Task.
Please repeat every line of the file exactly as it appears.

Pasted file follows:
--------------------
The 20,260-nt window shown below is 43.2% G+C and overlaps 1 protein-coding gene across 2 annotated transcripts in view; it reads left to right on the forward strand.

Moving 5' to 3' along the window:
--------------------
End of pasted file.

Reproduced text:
The 20,260-nt window shown below is 43.2% G+C and overlaps 1 protein-coding gene across 2 annotated transcripts in view; it reads left to right on the forward strand.

Moving 5' to 3' along the window: